Things You'll Need
1-inch rockwool cubes
Clear plastic bag
3-inch rockwool cubes
Halide grow lights
Cilantro, also called coriander, is an herb often added to Asian and Mexican dishes. The plant, from the carrot family, produces lush foliage that you harvest before the blossoms and seedpods appear. Cilantro seeds are hard and may take up to 14 days for germination. Once sprouts appear and are transplanted into a hydroponics system, the plants grow quickly when adequate nutrients are available through the water.
Soak 1-inch wide rockwool planting cubes in a tray of water for two hours. Pour off excess water and drop two or three seeds into the center of each cube. Cover the tray with a clear plastic bag or sheet of plastic wrap and place in a warm area with indirect light.
Monitor the seed germination and spray the cubes with water three to four times a week to keep them moist. Remove the plastic once sprouts appear and move the tray to a sunny area. Spray the cubes once a day to prevent them from drying out.
Assemble the hydroponics system once the cilantro plants are 2 inches tall. Fill the system with water and turn it on to verify everything is working properly.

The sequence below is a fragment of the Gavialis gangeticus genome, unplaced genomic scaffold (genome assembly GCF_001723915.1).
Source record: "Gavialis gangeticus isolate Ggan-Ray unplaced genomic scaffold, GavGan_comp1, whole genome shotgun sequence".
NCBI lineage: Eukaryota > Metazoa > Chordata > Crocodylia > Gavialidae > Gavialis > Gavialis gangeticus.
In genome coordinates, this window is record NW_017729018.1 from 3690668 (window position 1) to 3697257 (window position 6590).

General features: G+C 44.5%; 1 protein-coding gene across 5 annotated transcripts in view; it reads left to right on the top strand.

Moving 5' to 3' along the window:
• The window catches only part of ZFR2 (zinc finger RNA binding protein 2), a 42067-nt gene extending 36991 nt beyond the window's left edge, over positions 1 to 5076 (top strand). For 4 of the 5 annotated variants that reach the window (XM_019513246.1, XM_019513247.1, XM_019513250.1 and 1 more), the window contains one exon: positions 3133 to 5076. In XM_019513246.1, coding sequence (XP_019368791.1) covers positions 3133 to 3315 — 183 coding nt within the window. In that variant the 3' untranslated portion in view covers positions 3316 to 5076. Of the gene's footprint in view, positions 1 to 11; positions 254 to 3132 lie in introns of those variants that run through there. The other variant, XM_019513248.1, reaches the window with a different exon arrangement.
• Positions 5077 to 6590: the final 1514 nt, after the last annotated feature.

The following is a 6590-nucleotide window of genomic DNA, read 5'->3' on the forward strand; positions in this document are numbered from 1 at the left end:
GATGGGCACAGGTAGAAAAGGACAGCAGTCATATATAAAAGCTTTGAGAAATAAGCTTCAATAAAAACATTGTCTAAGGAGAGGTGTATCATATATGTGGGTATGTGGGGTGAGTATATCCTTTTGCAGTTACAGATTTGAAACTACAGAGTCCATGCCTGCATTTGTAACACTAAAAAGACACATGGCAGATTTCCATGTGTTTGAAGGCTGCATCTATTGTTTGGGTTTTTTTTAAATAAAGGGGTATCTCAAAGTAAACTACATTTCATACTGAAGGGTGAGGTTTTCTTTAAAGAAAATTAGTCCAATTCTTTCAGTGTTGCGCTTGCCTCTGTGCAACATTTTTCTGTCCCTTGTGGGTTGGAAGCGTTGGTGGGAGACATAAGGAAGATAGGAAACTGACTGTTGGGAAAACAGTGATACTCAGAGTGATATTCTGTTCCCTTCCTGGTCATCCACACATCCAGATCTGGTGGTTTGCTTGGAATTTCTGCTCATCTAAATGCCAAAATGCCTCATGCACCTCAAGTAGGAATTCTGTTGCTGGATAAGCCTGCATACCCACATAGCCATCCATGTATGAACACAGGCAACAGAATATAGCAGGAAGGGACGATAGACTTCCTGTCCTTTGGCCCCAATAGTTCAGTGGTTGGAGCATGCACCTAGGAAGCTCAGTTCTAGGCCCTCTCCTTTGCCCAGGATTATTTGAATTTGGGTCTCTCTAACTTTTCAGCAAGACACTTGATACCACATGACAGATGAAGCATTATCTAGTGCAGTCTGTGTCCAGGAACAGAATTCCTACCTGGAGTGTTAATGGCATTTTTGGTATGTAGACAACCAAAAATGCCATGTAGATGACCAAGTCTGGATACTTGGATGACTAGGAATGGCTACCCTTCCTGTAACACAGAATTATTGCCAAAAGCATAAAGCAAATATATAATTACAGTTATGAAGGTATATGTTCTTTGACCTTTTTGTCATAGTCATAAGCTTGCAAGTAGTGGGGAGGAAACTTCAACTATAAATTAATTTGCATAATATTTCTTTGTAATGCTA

Add nutrients to the water following the package instructions for the water volume in the system. Liquid fertilizer is about 3 tbsp. for every gallon of water in the system. Add nutrients to the water each time you refresh or add more to maintain an adequate level of nutrients for plant growth.
Plant the cilantro seedlings in the hydroponics system by inserting the 1-inch cubes into 3- or 4-inch cubes that fit the system you are using. Do not remove the seedlings from the small cubes, the design allows you to insert them into larger cubes to prevent root damage. Cilantro develops a taproot, which does not like to be disturbed.
Place a halide grow-light system over an indoor hydroponics system. Set the lights 6 inches from the top of the plants with the light on for 12 hours each day. Raise the lights as the cilantro grows taller to promote upward growth and prevent burning the herb.
Clip the leaves from the cilantro plant once it begins to branch out and taller than 8 inches. Remove blossoms growth to prevent the plant turning bitter in taste.
Jennifer Loucks has been writing since 1998. She previously worked as a technical writer for a software development company, creating software documentation, help documents and training curriculum. She now writes hobby-based articles on cooking, gardening, sewing and running. Loucks also trains for full marathons, half-marathons and shorter distance running. She holds a Bachelor of Science in animal science and business from University of Wisconsin-River Falls.